Recovery in China’s domestic aviation industry picked up speed last month boosted by summer travel demand as life returned to normal after the coronavirus pandemic was brought under control in the mainland, but there was no such luck for the global airline sector.
Domestic flights in August averaged well over 10,000 flights a day, almost the same level as a year earlier, according to VariFlight, a Chinese company specialising in the aviation data services. Overall, more than 28,000 flights – domestic, international and stopovers – took off and landed at mainland airports on average daily in August, an increase of 12 per cent from July.
“The summer break boosted travel demand and because China contained the pandemic well it allowed normal resumption of work and production activities,” said Qi Qi, an associate professor at Guangzhou Civil Aviation College. “The aviation industry relies on economic development. When economic activities and people’s confidence in travel increase, the aviation volume rises naturally. ”
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The volume of domestic flights in August recovered to 95.4 per cent of last year’s level, while 13 Chinese carriers operated more flights compared to a year earlier, according to data from Flight Master, an online Chinese travel platform.
The recovery in air travel is welcome news for China’s aviation industry that suffered 39.82 billion yuan (US$5.6 billion) in first-quarter losses. The International Air Transportation Association expects passenger revenue for airlines operating in China to drop by US$51 billion this year from 2019.
Sanya Phoenix International Airport in Hainan province saw a 12 per cent year on year rise in the number of outbound flights in August, making it the country’s best performing airport by flight volume, data from VariFlight showed. Five other hubs – Ningbo Lishe International Airport, Chongqing Jiangbei International Airport, Wenzhou Longwan International Airport, Shanghai Hongqiao International Airport, Nanchang Changbei International Airport – also reported year on year growth last month.
Chinese tourists, the world’s largest group of outbound travellers, unable to travel overseas due to travel curbs as the pandemic rages on in most parts of world, flocked to the mainland’s southernmost province last month. Analysts said Hainan also benefited from the release in pent-up demand for consumption after Beijing increased the quota of free-duty shopping in the free-trade zone earlier this year.
The improvement in China’s domestic sector contributed to a small recovery in overall global air traffic. Although revenue passenger kilometres (RPK) – a gauge of air traffic – slumped 79.8 per cent year on year in July, it slowed down from the 86.6 per cent decline in June, IATA said on Tuesday.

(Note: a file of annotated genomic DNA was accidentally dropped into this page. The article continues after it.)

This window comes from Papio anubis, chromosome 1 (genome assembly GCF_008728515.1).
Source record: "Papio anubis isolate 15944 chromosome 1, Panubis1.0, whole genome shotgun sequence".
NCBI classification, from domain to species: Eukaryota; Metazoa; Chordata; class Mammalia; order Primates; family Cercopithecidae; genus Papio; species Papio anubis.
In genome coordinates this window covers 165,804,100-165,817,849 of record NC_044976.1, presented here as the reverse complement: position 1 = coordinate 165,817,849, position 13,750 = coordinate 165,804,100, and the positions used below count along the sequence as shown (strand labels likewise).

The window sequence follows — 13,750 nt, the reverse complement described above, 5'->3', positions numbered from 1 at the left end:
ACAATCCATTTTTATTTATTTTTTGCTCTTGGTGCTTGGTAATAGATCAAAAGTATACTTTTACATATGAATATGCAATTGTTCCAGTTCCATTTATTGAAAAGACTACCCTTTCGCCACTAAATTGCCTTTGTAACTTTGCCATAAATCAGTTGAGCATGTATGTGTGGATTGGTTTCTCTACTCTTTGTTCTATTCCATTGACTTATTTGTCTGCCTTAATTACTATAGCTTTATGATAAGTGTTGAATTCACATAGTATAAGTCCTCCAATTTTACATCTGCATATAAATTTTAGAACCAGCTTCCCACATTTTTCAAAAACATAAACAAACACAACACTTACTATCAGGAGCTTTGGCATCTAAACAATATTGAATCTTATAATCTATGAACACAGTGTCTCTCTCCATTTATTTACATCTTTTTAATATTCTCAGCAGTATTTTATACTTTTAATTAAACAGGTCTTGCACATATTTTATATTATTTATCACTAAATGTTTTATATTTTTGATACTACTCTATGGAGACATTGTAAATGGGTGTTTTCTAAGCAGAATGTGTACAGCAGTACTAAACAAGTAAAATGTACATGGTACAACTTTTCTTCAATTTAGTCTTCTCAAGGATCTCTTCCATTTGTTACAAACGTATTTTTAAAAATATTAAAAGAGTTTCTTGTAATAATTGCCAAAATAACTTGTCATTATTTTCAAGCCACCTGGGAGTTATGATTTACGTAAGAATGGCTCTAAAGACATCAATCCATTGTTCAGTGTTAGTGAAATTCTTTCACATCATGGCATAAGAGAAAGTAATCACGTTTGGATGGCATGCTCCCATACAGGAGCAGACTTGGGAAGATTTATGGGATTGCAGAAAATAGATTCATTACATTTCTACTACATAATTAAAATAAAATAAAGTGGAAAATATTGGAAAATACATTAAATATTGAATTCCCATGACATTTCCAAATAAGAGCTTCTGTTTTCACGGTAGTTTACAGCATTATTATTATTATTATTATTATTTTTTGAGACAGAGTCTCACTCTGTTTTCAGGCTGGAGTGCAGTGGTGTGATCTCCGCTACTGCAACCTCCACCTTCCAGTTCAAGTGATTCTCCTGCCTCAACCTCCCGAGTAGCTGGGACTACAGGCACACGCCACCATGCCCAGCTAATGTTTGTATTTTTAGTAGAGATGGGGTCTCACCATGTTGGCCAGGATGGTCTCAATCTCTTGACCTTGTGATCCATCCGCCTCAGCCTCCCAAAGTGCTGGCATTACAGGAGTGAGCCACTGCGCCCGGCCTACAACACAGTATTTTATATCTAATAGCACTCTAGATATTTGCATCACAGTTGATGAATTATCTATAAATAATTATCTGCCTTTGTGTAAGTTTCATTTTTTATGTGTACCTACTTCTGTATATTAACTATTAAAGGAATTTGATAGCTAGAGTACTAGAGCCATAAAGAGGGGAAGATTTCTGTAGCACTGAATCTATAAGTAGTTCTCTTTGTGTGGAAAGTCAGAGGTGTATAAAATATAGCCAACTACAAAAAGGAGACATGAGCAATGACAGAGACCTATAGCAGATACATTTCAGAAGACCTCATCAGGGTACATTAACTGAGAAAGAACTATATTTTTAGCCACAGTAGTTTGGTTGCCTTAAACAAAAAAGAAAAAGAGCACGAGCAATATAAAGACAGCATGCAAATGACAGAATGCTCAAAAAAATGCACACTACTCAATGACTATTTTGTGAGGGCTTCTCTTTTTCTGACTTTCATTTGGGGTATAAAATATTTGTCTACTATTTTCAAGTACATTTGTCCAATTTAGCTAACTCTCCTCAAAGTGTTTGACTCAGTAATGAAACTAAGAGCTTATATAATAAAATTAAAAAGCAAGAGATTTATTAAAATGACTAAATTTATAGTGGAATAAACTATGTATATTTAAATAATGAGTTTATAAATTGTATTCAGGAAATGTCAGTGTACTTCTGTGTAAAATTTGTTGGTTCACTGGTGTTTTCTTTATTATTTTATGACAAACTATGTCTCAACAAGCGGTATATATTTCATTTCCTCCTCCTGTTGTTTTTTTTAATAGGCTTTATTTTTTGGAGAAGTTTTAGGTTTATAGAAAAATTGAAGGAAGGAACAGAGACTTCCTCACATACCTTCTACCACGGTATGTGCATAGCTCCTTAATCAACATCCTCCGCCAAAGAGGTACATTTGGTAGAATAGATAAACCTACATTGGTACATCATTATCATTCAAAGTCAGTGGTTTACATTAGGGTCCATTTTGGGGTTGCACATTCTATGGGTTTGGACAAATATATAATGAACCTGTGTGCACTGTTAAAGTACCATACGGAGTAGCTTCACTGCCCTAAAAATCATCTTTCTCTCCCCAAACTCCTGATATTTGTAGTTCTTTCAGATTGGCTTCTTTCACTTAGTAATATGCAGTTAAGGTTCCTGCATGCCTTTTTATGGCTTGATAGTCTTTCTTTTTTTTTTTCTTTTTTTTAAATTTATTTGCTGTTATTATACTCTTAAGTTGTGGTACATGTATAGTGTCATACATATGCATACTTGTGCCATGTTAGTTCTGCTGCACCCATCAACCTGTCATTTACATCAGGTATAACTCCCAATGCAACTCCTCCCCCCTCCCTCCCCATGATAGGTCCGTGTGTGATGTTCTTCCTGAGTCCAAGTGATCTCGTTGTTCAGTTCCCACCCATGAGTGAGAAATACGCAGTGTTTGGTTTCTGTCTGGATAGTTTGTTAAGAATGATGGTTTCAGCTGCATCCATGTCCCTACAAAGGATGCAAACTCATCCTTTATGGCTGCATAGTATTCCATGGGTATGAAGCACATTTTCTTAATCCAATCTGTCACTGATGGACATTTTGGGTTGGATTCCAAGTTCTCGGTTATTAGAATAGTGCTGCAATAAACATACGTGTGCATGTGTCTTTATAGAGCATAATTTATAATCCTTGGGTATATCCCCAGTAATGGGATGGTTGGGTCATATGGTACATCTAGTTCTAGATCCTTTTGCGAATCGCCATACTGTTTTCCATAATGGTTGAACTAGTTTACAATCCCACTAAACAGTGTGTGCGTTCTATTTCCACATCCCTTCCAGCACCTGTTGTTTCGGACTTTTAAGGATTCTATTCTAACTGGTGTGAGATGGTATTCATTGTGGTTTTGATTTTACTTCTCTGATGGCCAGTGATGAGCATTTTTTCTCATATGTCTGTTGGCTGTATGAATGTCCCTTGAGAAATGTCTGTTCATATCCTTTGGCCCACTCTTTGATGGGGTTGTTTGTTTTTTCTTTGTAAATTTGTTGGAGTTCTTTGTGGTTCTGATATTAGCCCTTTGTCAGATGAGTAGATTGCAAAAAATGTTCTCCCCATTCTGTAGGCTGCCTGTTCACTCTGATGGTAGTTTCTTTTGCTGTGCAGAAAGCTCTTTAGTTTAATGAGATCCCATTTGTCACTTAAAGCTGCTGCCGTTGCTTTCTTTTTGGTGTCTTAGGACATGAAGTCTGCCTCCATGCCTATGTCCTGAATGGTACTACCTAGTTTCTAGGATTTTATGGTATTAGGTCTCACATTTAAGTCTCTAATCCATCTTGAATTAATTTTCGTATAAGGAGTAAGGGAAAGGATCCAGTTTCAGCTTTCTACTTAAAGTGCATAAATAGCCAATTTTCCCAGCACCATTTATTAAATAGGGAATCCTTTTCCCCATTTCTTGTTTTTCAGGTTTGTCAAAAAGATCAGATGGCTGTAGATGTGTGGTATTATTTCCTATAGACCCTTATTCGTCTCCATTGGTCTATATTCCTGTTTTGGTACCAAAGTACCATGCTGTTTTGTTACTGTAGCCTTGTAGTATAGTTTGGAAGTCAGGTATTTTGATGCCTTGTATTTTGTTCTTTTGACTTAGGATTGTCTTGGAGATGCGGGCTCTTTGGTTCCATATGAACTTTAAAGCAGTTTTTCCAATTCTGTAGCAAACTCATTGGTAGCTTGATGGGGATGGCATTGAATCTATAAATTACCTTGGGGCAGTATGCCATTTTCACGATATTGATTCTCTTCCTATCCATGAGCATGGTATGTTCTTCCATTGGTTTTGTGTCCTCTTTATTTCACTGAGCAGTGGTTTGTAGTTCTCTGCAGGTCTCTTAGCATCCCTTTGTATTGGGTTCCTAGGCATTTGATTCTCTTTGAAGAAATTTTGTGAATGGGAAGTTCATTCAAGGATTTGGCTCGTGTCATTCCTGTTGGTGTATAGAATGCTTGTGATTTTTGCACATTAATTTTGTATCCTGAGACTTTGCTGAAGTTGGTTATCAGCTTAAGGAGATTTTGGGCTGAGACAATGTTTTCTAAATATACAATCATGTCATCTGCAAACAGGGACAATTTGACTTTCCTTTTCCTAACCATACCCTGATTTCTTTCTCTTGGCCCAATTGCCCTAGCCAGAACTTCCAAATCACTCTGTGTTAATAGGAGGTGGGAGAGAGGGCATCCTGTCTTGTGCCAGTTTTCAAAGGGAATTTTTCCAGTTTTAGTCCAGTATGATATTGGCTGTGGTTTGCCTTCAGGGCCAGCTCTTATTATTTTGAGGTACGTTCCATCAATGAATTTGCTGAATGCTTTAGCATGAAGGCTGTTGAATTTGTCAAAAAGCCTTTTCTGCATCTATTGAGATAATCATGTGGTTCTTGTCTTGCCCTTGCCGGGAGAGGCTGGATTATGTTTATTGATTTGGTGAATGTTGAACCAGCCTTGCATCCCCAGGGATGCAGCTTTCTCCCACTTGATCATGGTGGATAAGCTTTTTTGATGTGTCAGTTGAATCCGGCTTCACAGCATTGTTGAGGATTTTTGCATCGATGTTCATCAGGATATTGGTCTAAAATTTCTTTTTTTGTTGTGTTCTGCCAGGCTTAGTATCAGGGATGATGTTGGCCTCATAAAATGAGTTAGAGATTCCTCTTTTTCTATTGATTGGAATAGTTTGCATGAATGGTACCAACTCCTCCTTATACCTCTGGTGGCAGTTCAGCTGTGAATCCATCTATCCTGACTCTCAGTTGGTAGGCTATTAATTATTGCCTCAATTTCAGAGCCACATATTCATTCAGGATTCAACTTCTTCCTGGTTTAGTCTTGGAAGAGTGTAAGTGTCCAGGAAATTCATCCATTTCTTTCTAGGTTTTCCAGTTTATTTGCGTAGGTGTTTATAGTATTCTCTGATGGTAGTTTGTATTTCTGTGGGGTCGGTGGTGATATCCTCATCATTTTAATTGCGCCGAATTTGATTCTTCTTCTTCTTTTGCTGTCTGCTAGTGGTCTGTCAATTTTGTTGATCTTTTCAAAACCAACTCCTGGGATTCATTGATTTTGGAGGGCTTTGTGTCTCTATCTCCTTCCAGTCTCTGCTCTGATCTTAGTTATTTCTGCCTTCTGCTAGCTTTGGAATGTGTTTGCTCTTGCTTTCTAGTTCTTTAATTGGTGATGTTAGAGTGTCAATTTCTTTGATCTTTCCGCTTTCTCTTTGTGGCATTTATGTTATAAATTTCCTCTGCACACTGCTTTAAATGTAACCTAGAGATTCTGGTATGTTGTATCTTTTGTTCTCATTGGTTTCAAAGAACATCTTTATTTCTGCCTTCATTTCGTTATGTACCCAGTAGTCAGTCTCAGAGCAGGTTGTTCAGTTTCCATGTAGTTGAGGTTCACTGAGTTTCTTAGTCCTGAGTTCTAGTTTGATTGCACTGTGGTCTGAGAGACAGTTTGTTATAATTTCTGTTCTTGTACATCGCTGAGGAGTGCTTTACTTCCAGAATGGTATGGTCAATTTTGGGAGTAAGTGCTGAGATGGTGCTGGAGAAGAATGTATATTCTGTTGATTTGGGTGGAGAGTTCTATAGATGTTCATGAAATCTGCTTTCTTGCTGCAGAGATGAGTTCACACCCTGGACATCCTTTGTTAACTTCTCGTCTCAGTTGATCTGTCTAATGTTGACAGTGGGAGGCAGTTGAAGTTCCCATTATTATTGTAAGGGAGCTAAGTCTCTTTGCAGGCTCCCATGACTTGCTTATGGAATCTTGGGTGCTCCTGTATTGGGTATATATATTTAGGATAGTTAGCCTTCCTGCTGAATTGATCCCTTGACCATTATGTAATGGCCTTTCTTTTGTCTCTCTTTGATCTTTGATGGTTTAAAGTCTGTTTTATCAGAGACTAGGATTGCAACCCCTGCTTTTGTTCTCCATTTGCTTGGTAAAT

“In contrast to domestic RPKs, international demand did not show any significant improvement as new epicentres of Covid-19 emerged in several countries, leading to a reimposition of travel restrictions,” IATA said, adding that consumers were still cautious about travel spending amid an uncertain economic outlook.
Industrywide capacity contraction also slowed as more carriers resumed operations, IATA said. Available seat kilometres, a measure of passenger carrying capacity, declined by 70.1 per cent year on year in July, but it was an improvement of 10 percentage points from June.
Industry observers said the recovery in China’s domestic market could slow down this month as the summer holidays have ended. Uncertainties, including another wave of Covid-19 following the opening of schools as the weather gets colder, could derail the nascent growth, they said.
“The recovery in August may be short-lived,” said Diao Weimin, a professor at the Civil Aviation Management Institute of China in Beijing. “The industry will fully recover only when the pandemic has been controlled globally.”
The sector’s complete recovery in China will depend on the lucrative business travel segment, said Diao, noting that some business meetings and conferences could be reduced or cancelled if economic activities shrink during the rest of the year.
Meanwhile, China’s civil aviation regulator on Wednesday announced that international flights connecting the capital Beijing will resume following a five-month suspension due to Covid-19.
Nine Beijing-bound flights from eight foreign countries including Thailand and Canada will start operating from Thursday.
More from South China Morning Post:
- China’s top three carriers see domestic passenger numbers soar in July, pointing to recovery of aviation sector
- Chinese airlines may see a U-shaped recovery in air travel, as global carriers slog through 2023 to see the earliest glimpse of hope
- China Eastern targets business travel with revamp of unlimited flights package as domestic competition intensifies
- China’s tourism sector was already in a ‘death spiral’ – and now Beijing reports a new cluster of Covid-19 cases